Facebook post causes trouble for Austin restaurant


by HEATHER KOVAR / KVUE News and photojournalist JOHN FISHER

Bio | Email | Follow: @HeatherK_KVUE


Posted on December 18, 2012 at 7:27 PM

Updated Tuesday, Dec 18 at 9:35 PM

AUSTIN -- An insensitive post on Facebook that's gone viral is triggering backlash against an Austin restaurant.

It was a posting on a personal Facebook page using expletives and expressing a lack of concern for the children killed in Newtown, Connecticut.

Various media organizations across the country published the post on Eddie Nimibutr's Facebook page, labeling him the owner of Thai Noodle House on Guadalupe.

The post on Nimibutr's Facebook page appeared Friday following the shootings. In part it said, "I'm failing to give a damn bout the CT shootings. I don't care if a bunch of white kids got killed." His original post also said, "When kids from minority groups get shot, nobody cares."

The Thai Noodle House now faces backlash. On it's Yelp page, most of the 216 reviews aren't commenting on food. One even threatens a boycott.

While several online sites refer to Eddie as the owner, KVUE's check of records indicates otherwise.
The City Health Department lists Suthamath Childers as the business owner. Their records also show Suekanya Nimibutr named as a responsible party for the restaurant. A photograph in their files shows Suekanya is a woman.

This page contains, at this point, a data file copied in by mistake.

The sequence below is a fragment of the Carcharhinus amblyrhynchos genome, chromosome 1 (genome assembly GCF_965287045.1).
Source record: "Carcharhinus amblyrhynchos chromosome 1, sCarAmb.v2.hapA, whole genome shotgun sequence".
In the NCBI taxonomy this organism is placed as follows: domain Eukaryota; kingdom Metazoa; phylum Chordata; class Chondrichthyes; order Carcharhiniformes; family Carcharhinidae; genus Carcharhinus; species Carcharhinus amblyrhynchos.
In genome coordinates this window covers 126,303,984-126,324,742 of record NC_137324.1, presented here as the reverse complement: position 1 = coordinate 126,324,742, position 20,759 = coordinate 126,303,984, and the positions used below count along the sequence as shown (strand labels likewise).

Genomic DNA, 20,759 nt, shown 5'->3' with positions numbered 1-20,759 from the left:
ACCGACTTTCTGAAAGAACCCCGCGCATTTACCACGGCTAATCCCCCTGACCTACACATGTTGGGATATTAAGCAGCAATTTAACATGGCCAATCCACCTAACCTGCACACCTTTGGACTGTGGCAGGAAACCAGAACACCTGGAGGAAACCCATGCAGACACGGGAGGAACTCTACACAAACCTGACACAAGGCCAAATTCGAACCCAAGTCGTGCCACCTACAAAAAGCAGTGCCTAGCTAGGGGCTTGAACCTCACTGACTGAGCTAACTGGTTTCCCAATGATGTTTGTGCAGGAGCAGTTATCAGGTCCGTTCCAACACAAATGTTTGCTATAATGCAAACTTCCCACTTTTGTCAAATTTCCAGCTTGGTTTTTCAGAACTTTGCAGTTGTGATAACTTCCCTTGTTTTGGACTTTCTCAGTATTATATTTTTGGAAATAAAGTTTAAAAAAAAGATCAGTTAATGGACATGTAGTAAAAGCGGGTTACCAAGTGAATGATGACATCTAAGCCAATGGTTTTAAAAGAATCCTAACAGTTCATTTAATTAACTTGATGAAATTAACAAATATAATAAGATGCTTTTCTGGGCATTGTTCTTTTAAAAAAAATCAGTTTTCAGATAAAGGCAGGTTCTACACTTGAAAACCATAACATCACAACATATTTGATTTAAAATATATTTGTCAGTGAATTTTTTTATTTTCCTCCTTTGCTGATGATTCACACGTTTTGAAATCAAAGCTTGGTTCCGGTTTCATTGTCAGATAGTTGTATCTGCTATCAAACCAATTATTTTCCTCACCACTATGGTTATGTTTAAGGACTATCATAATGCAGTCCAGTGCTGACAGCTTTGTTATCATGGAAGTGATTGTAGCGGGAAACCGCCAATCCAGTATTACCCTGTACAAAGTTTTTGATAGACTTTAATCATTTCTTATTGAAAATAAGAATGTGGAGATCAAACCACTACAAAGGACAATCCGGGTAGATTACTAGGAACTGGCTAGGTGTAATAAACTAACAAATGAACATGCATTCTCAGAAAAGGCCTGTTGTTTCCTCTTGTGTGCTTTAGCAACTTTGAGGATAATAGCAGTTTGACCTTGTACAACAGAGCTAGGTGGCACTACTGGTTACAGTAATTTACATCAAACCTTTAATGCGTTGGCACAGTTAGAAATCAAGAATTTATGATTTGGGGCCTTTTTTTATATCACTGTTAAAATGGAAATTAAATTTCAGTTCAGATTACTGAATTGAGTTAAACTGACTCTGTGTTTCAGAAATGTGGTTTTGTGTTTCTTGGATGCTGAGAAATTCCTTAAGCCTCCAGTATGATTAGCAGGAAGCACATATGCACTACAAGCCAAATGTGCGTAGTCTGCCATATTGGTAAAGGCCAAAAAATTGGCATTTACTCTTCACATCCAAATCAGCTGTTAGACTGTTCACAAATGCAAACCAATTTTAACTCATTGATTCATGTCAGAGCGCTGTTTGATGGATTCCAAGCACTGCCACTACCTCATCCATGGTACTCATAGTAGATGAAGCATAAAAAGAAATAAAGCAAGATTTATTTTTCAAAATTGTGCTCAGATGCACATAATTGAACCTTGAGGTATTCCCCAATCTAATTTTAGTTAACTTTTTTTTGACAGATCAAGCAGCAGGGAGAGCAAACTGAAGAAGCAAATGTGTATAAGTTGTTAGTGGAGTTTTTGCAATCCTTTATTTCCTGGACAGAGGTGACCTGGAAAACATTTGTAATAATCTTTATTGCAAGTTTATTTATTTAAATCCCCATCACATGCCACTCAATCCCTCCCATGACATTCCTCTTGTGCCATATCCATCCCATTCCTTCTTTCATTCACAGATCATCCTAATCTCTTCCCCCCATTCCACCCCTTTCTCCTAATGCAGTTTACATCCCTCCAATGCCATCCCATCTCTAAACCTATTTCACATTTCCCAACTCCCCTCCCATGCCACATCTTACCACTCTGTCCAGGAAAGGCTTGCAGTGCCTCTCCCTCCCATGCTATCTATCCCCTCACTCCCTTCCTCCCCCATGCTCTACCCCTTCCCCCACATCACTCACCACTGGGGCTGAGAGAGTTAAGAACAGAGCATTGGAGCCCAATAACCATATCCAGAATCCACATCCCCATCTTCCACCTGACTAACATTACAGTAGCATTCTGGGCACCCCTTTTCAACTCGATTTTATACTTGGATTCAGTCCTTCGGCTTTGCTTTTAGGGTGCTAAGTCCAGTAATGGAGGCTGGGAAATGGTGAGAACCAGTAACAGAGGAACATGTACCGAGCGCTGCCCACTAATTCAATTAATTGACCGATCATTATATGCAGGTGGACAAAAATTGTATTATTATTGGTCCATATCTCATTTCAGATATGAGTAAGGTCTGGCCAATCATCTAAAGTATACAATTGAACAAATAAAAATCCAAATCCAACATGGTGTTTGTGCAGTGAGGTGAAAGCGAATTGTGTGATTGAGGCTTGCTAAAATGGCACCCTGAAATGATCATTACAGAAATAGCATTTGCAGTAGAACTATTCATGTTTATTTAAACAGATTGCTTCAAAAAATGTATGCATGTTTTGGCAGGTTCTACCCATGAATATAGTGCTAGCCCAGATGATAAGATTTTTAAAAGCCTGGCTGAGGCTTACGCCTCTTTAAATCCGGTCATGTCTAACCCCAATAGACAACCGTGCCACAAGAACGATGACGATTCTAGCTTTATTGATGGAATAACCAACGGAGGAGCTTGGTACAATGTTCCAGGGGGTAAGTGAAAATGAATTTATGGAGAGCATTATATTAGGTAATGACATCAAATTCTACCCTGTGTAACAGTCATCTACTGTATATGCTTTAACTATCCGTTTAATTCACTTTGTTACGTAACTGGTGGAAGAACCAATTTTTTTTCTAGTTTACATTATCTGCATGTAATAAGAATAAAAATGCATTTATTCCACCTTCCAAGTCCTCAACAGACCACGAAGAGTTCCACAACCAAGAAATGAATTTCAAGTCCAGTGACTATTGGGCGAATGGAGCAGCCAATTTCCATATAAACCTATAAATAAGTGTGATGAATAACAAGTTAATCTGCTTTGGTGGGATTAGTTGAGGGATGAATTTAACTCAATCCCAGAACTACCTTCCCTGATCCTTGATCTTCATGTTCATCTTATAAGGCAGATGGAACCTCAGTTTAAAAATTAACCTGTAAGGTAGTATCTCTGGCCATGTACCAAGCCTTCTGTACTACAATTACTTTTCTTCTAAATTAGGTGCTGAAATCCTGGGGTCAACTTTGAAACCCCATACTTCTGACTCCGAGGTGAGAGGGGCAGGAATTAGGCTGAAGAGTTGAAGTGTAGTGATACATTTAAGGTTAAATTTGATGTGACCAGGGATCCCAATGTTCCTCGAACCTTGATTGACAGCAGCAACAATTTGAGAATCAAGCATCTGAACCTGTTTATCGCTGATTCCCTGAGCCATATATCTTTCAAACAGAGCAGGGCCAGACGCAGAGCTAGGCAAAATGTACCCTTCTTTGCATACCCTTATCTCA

Workers inside the restaurant told KVUE the person who made the post was told to keep away, and that he isn't the owner. However, they said they didn't know the name of the owner.
On Facebook Tuesday morning an apology was made. In part it said, "I am beyond myself with this firestorm. I am truly sorry for the pain I have caused and the things I have said."

"When you publish anything on Facebook, Twitter or any social platform, it's really free game, and you will be judged," said local social media marketer Andre McKay.  McKay currently works with Social Gravy PR.

McKay says in this day of screen capture, you can't take back what you say. He continued, "that content is no longer yours."

Nimibutr took down his comment, but it remains all over the Web. In the apology, he says he only meant to start a conversation about acts of violence around the world.

Following the apology, Nimibutr's personal Facebook page has been taken down. However, someone has created another Facebook page titled "Boycott Thai Noodle House and demand apology from Eddie Nimibutr."

The restaurant was open Tuesday, and KVUE was told it plans to remain open.